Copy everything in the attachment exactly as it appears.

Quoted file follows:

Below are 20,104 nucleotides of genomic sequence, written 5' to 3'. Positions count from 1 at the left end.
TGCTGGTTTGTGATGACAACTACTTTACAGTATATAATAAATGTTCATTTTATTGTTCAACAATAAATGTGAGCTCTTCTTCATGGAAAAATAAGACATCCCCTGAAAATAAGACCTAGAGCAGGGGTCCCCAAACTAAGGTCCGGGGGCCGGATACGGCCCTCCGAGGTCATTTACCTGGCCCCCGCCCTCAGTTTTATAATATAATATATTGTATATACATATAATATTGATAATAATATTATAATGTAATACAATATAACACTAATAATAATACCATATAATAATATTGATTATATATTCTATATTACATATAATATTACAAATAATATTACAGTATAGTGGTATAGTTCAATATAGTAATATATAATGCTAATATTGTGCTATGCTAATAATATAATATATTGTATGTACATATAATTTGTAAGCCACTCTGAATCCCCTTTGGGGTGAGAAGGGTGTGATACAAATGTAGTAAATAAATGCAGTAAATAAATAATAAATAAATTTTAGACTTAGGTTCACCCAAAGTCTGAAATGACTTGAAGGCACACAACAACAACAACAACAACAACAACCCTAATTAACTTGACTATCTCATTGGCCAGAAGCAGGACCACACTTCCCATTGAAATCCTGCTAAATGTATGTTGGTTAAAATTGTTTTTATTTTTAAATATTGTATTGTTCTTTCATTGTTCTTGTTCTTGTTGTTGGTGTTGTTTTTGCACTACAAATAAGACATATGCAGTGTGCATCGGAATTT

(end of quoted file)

Below are 20,104 nucleotides of genomic sequence, written 5' to 3'. Positions count from 1 at the left end.
TGCTGGTTTGTGATGACAACTACTTTACAGTATATAATAAATGTTCATTTTATTGTTCAACAATAAATGTGAGCTCTTCTTCATGGAAAAATAAGACATCCCCTGAAAATAAGACCTAGAGCAGGGGTCCCCAAACTAAGGTCCGGGGGCCGGATACGGCCCTCCGAGGTCATTTACCTGGCCCCCGCCCTCAGTTTTATAATATAATATATTGTATATACATATAATATTGATAATAATATTATAATGTAATACAATATAACACTAATAATAATACCATATAATAATATTGATTATATATTCTATATTACATATAATATTACAAATAATATTACAGTATAGTGGTATAGTTCAATATAGTAATATATAATGCTAATATTGTGCTATGCTAATAATATAATATATTGTATGTACATATAATTTGTAAGCCACTCTGAATCCCCTTTGGGGTGAGAAGGGTGTGATACAAATGTAGTAAATAAATGCAGTAAATAAATAATAAATAAATTTTAGACTTAGGTTCACCCAAAGTCTGAAATGACTTGAAGGCACACAACAACAACAACAACAACAACAACCCTAATTAACTTGACTATCTCATTGGCCAGAAGCAGGACCACACTTCCCATTGAAATCCTGCTAAATGTATGTTGGTTAAAATTGTTTTTATTTTTAAATATTGTATTGTTCTTTCATTGTTCTTGTTCTTGTTGTTGGTGTTGTTTTTGCACTACAAATAAGACATATGCAGTGTGCATCGGAATTT